Do printer manufacturers do any scenario testing?

We do a thing called "Scenario Testing" where we run through common end-user scenarios to make sure they work from end to end. This is like the antithesis of unit testing. The reason is that often each single component does the right thing, but when you put them all together, you realize the results weren't quite what you expected.

That leads to my question: Do printer manufacturers do any scenario testing?

Here's why I ask: My wife + I recently bought a color printer (Epson Stylus Photo R300). It prints great color photos.  However, it ran out of color ink and now can't print just black + white documents. The irony is that it even explicitly has a configurations page that lets us request "Black+White" documents (as opposed to "Photo quality", "Color", etc).

As an end-user, I'd expect a printer to be able to print black and white documents without requiring red ink.  This is especially useful since ink costs more than the printer. Thus it would be cheaper for us to just get a simple black and white printer.

So this leaves me with the following question: Do they just not do scenario testing on printers? Or is it just a marketing ploy to force you to buy more ink?


Comments (13)

  1. Gabe says:

    Is it a marketing ploy? I doubt it has much to do with marketing. But think about it this way: what incentive does Epson have to add this feature? I don’t think that their major competitors have printers that will work with an empty cartridge either.

    BTW, it is possible that the printer uses colors to simulate greyscales (much like ClearType does), so it may use colored ink to print B&W. Also, red isn’t one of the ink colors.

  2. Chris Nahr says:

    Of course it’s a marketing ploy. Inkjets are sold using the razor/blade model — the printer is dirt-cheap, all the profit is in the ink cartridge. (I read somewhere that ink for a printer is more expensive than than the best champagne, given the same volume of liquid…)

    That’s why you should do VERY careful market research before buying an inkjet. Shenanigans like the ones you describe are covered in good reviews that examine the long-term cost of ownership.

  3. Fredrik Elmqvist says:

    I’m using my old trustu HP LJ 4m+ (B&W LAserprinter) for the normal printouts. When I want enlargements of my digitalphotos I use the on-line photos services, with which it’s impossible to compete in price and QUALITY compared to normal Ink-jet home printers.

    If you still want color printouts for day-to-day use, i’d rather recommend you to buy a Color Laser, which in the long run is cheaper.

  4. Mike G says:

    Dubious business practices…which company does that remind me of?!


  5. Brian Hoyt says:

    Yes and Yes. They do testing to figure out how to sell more ink. I know it is cynical to say so, but I really believe it. This is the old fear of car makers selling the gas too.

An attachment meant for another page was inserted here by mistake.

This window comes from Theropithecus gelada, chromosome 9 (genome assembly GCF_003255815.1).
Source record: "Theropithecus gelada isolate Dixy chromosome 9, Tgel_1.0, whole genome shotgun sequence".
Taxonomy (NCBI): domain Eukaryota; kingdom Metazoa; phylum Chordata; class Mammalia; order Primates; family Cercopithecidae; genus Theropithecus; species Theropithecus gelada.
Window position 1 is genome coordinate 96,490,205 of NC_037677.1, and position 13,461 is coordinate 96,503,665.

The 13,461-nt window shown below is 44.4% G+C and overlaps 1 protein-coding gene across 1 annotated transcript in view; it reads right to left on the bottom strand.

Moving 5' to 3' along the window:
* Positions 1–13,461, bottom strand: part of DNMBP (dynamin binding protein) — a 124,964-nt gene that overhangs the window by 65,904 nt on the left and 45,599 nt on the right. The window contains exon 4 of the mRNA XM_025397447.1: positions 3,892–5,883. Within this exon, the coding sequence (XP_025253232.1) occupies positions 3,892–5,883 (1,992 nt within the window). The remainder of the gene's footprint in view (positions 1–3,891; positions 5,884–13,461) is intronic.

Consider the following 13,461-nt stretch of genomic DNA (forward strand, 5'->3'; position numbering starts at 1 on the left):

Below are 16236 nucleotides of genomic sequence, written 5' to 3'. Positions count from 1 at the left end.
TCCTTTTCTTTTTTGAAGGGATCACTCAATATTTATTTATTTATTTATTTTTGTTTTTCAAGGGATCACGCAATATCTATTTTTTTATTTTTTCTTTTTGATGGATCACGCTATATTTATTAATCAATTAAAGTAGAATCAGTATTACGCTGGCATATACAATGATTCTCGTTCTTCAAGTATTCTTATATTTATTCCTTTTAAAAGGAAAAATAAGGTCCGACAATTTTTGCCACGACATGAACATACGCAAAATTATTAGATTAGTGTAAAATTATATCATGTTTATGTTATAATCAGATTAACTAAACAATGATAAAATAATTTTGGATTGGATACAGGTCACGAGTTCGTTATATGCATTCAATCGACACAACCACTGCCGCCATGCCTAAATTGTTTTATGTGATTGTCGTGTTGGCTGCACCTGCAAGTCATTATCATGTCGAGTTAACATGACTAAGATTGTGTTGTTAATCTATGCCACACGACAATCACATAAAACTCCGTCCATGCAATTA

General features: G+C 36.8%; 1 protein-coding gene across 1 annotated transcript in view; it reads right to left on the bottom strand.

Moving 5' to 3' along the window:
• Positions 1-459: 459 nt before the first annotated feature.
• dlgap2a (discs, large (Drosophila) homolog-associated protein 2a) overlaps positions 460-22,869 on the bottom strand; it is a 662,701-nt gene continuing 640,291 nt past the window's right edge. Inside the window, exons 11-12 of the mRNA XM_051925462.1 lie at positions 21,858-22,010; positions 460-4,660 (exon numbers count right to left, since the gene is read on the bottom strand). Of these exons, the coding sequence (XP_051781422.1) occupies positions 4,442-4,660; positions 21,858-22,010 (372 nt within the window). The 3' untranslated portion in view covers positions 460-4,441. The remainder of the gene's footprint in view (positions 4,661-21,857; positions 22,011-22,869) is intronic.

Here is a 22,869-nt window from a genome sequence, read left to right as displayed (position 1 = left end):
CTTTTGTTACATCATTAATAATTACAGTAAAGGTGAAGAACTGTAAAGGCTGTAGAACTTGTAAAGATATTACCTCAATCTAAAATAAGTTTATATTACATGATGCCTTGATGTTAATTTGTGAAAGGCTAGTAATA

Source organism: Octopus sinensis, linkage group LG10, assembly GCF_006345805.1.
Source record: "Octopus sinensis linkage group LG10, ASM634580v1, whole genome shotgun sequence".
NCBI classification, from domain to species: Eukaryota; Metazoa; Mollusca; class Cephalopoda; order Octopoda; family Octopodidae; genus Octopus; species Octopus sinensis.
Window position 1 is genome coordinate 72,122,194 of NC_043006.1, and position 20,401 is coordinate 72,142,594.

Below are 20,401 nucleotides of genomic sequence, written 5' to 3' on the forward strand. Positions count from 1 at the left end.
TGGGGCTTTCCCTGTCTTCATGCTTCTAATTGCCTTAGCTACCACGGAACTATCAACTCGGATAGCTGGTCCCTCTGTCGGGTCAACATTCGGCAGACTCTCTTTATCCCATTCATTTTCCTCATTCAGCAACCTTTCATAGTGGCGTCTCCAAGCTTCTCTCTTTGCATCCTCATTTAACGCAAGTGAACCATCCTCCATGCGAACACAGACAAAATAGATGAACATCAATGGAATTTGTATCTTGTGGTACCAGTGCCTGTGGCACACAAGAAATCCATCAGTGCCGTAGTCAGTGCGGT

6. Ron says:

    Not only is it a ploy to make you buy more ink (I assume you are dealing with an inkjet), but they can require you to buy their ink.

    For example, my Dell inkjet is a rebranded Lexmark. Unfortunately when I buy a Lexmark cartridge, my Dell printer rejects it and tells me I have to buy a cartridge from Dell.


  7. Gabe:

    " don’t think that their major competitors have printers that will work with an empty cartridge either. " I assume you mean an "empty [color] cartridge"

    A black and white printer can print black and white text documents without needing color ink.

    And since most of my printing is black +white documents (no gray scale needed), I’m left thinking I should have just bought a black+white printer.

  8. mirobin says:

    I have a deskjet that has the exact same problem. I was livid when I encountered it, especially given that the ink cartridge has black ink in it!

  9. Themes says:

    Try to set Fast/Draft mode. It seems normal and high-quality mode always use RGB cartrige even for BW printing.

  10. Alex Shneyderman says:

    They might have just missed it. Call them up and request a fix.

    Why all this synicism, bugs happen … which reminds me of some well known company … hmm what company might that be???

  11. Matthew says:

    >> And since most of my printing is black +white documents (no gray scale needed), I’m left thinking I should have just bought a black+white printer.

    Lasers are so cheap nowadays that you are crazy not to buy one.

  12. pkothe says:

    dfinetly it is a marketing concept as this is never mentioned by any manufacturer. I had rtied this on HP,Canon & Lexmark(not all models though). Anycase the solution for ur issues is "just remove the color cartridge and leve the B/W cartridge in the printer and there you go, u will get a B/W print" For most of the printers leaving the colour in the printer is not a good idea( not using the cartride will make the ink dry and u cannot use it anyways). so keep the color cartridge safey sealed when not in use.

  13. Schneider says:


    I call them disposables.

    Just like video driver NVidia, always seems to screw-up your settings when you update. I even emailed them, clue less.


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